Meanwhile, the sell-out price range for Dresses was much lower than its common full price, at IDR 250,000-300,000 signifying a missed opportunity. Although 24% of Dresses sold out at above IDR 400,000, the demand for this category started to decrease gradually from IDR 300,000 onwards. This was especially pronounced in the IDR 350,000-400,000 range, which showed signs of overstocking with 11 percentage point variance against sell-out. Dresses that sold out above IDR 400,000 were mainly led by Wearstatuquo and Cloth Inc, which used premium materials such as jacquard, high quality lace and satin.


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Discounting Strategy

While only 40% of the analysed assortment was discounted during the period, some brands had to rely on discounts to drive sell-outs.

Overall, Fall 2019 displayed a higher percentage of discounted Tops compared to Dresses and Pants & Leggings. However, as depicted in Chart 5, the discounts imposed on this category was not deep, with concentration on the 10 – 19% range. This was mainly driven by Beatrice Clothing, which indicated why its most-discounted items failed to drive higher sell-out rate for the brand.

Shop at Velvet dominated the next most-common discount range for Tops, at 30 – 39%. However, it drove stronger sell-out at full price (Chart 2), proving that it offered the right products to the right consumers.

The most popular discount range for Pants & Leggings was 10 -19%, followed by 20 – 29%. The majority (87%) of the discounted items also came from Beatrice Clothing. Dresses was the least discounted category during the season.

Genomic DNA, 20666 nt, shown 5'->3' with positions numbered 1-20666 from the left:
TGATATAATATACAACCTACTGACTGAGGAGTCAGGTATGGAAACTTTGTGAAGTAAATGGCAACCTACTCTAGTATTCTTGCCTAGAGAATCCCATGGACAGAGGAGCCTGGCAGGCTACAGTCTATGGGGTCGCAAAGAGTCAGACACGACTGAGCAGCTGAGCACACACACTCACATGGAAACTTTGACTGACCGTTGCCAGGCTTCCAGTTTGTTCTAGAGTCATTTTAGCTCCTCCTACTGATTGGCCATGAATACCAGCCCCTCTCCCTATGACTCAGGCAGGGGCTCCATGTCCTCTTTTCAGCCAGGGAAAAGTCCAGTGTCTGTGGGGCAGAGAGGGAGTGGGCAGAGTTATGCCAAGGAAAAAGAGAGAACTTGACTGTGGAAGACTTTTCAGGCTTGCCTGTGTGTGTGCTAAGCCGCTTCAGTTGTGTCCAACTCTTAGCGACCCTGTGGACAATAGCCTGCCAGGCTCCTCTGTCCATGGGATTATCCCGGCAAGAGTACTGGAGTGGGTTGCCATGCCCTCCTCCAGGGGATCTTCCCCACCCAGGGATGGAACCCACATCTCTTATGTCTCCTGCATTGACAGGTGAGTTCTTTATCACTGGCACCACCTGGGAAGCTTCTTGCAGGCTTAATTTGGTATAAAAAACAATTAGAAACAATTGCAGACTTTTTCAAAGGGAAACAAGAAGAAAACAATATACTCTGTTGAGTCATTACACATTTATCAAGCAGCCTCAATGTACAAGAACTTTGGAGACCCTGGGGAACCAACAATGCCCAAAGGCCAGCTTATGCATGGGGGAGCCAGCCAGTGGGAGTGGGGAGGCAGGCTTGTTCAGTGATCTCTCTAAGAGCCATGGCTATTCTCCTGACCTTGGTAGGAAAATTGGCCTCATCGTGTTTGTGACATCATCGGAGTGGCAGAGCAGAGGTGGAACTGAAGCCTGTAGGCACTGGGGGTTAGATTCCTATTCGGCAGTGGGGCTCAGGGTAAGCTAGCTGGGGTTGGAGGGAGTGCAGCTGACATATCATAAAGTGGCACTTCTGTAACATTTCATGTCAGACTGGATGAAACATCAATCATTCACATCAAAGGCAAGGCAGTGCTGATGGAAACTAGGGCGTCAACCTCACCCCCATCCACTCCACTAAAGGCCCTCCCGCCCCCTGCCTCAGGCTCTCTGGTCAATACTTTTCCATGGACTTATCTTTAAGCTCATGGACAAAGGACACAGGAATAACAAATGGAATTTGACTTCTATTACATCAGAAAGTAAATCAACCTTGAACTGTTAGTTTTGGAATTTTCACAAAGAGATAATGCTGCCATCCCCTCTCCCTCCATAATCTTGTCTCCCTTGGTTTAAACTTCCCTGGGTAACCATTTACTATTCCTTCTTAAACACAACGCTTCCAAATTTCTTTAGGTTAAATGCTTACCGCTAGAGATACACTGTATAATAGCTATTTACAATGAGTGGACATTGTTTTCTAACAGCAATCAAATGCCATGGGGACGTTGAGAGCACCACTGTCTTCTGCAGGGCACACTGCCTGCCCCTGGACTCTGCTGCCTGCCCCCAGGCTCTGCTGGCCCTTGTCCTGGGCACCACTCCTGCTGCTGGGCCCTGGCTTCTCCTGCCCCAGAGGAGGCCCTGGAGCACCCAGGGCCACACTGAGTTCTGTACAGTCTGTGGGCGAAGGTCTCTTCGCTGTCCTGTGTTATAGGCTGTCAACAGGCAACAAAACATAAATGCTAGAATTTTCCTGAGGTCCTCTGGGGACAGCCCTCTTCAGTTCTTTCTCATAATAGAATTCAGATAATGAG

First Time Discounts

Based on Chart 6, a higher concentration of products were first discounted in August and July. Interestingly, discounts were mostly introduced over the later days of the week, mostly on Fridays. Meanwhile, September had the least newly discounted items as most retailers launched new arrivals during the month.


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Key Trends by the Global Brands

To verify whether Fall 2019 trends from international brands trickled down to the homegrown Indonesian brands, global newness during the season was analysed. Key trends observed by international brands included cinched waists, modern ruffles and wide-leg pants.


Cinched waists

The belted waist style was huge on Fall 2019 runways, and international brands interpreted this style not only in outerwear but also across dresses and tops. This cinched style was not limited to belts but also with sashes and ribbons. Among the brands popularising this style were Zara and H&M.


Modern Ruffles

Ruffles were on-trend this season with a modern twist, as seen everywhere from Erdem to Givenchy. This romantic look was seen on floral dresses and blouses paired with ruffled collars or head-to-toe tiered design. The fast fashion brands interpreted this trend subtly in solid and printed tops and dresses.


Wide-Leg Pants

Wide-leg and loose trousers were part of the ‘70s style that made a huge comeback on the runways this season. International brands had also adopted this trend – it accounted for more than 20% of the brands’ newness. These styles were most prevalent at Topshop, H&M and Zara.


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Meet the Author

Atiqah Kamarudin

Nur Atiqah Kamarudin is a Senior Business Intelligence Analyst at Omnilytics. With past experience at Nielsen and Euromonitor, she has spent years analysing data and unearthing insights to help brands and retailers make informed decisions. She currently produces reports on the fashion industry and its changing retail scene across the United States, United Kingdom, Australia and Southeast Asia.